Select film type appropriate for the task and equipment available.
Determine what lighting is required.
Check that color or tone of background does not clash
with or obscure the object.
Position object against background to show shape as clearly
as possible. Decide whether one viewpoint will be sufficient.
Check that texture is clearly shown and that no important
parts are in shadow.
Check that the edges of the object are clear against
Check that no hard shadows are thrown across the body
of the object.
Place scale of suitable size, preferably upright, beside
the object and about half-way back in its visible depth. Make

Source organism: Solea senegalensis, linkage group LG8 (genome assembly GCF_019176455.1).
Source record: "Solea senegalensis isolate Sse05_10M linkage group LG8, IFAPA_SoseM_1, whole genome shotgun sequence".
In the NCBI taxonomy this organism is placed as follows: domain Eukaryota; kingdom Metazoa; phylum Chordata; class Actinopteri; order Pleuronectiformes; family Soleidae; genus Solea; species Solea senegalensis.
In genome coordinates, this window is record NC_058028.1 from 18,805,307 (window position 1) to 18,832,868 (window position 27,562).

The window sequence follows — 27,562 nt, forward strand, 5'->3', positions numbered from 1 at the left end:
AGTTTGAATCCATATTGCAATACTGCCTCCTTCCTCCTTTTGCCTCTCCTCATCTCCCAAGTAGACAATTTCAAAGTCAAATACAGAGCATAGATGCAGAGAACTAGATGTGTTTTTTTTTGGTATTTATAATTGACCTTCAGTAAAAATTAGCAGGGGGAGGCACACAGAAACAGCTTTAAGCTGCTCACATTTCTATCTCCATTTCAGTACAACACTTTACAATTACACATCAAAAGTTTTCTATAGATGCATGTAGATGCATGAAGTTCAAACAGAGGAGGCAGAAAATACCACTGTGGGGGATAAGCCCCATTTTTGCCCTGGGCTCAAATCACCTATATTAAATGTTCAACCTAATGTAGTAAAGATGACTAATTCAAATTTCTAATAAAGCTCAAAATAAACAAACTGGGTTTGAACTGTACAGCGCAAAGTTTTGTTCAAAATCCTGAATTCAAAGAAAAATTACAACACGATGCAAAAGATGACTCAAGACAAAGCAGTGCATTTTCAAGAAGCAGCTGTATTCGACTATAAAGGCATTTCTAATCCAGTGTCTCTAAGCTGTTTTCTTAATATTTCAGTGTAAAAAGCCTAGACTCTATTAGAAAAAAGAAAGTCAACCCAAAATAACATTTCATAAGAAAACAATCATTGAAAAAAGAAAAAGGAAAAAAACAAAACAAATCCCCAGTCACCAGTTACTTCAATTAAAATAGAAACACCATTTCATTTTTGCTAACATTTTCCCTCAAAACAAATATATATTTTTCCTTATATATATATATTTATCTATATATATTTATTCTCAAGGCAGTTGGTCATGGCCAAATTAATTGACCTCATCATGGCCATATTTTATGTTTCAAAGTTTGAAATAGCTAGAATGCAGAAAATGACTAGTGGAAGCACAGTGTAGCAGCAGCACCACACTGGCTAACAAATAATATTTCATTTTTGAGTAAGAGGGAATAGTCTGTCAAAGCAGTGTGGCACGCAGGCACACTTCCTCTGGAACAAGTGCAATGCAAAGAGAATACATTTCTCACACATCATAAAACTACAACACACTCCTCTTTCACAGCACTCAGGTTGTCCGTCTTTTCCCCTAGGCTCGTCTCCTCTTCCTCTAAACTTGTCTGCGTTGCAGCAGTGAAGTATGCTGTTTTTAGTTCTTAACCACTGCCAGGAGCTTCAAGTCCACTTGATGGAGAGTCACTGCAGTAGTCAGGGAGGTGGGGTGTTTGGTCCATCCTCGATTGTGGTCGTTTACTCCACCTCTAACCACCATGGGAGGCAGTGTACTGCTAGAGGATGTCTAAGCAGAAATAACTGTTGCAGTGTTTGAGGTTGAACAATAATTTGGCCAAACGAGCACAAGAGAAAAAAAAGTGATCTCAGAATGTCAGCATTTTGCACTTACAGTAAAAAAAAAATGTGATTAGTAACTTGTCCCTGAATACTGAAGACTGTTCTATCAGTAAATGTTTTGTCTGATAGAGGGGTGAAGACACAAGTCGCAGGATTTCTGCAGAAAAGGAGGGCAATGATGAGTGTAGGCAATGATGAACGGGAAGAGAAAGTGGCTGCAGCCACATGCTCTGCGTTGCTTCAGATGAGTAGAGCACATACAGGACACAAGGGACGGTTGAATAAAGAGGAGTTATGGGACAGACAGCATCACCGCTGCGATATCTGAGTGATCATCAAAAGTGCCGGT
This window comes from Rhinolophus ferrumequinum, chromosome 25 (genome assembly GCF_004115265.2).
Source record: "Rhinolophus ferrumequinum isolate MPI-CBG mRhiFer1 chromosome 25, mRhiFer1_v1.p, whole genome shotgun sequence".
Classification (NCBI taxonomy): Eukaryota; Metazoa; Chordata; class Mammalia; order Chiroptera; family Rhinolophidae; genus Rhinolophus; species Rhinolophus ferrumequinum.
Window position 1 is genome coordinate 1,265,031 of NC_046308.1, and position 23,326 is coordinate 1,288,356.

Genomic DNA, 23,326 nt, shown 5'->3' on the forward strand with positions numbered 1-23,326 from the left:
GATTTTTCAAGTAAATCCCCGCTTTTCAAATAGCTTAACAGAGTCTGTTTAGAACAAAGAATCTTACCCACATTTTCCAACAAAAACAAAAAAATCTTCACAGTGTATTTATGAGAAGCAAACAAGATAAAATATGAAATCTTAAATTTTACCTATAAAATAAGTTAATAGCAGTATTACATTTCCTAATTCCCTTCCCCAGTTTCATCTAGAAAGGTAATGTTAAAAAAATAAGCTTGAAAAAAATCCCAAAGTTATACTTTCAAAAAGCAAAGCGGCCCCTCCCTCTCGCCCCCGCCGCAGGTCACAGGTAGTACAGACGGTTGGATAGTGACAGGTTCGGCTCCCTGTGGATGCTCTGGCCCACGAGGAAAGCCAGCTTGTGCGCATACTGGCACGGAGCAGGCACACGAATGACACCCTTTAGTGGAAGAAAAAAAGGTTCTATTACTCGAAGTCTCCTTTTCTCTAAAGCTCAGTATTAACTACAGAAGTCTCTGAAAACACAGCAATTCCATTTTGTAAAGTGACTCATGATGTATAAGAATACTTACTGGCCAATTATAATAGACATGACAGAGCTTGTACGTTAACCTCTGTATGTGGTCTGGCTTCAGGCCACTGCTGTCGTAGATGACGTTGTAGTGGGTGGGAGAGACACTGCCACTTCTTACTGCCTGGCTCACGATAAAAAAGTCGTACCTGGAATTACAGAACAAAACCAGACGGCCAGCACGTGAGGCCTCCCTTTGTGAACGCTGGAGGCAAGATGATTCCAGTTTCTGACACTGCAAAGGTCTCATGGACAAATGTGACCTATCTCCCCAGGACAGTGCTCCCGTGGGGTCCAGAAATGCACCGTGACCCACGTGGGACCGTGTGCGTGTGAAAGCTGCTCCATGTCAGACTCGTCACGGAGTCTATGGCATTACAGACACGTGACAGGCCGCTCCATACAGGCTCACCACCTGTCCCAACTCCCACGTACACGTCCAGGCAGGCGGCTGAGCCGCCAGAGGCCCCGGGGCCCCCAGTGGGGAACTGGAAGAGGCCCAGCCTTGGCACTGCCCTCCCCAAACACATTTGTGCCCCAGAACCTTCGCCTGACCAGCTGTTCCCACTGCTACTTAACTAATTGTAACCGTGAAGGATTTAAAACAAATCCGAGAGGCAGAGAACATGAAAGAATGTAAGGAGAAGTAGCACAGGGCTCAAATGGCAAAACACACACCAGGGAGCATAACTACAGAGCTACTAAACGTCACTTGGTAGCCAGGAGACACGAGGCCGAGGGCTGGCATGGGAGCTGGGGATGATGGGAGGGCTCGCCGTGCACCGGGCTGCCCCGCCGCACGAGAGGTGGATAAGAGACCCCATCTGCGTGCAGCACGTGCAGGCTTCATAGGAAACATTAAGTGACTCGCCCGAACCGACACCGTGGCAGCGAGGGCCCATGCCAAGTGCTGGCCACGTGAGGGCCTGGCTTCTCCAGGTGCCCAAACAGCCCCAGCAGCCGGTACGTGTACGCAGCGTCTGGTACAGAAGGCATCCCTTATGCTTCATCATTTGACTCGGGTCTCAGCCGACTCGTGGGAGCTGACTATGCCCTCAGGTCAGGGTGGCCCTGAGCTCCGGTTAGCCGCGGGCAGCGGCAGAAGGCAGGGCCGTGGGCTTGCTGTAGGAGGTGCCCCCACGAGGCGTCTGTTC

sure that its shadow is not cast onto the object.
Place gray scale, color scale, and information label
near, but not touching or overlapping the object. Make sure
that its shadow is not cast onto the object.
Choose viewpoint showing most information and bring camera
on a tripod to this position.
Make certain that the object is in focus.
Check that the scale appears upright in the viewfinder,
and that the information label is clearly visible.
Take light-reading on the object or on a gray card (not
Set aperture as small as possible to give sufficient
depth of field, and set shutter speed to fit that setting.
Check that camera and object are perfectly still.
Expose film, preferably using a cable release.
If practical, make exposures both one f-stop above and
one below the first exposure.
Record object and exposure and/or roll numbers in a log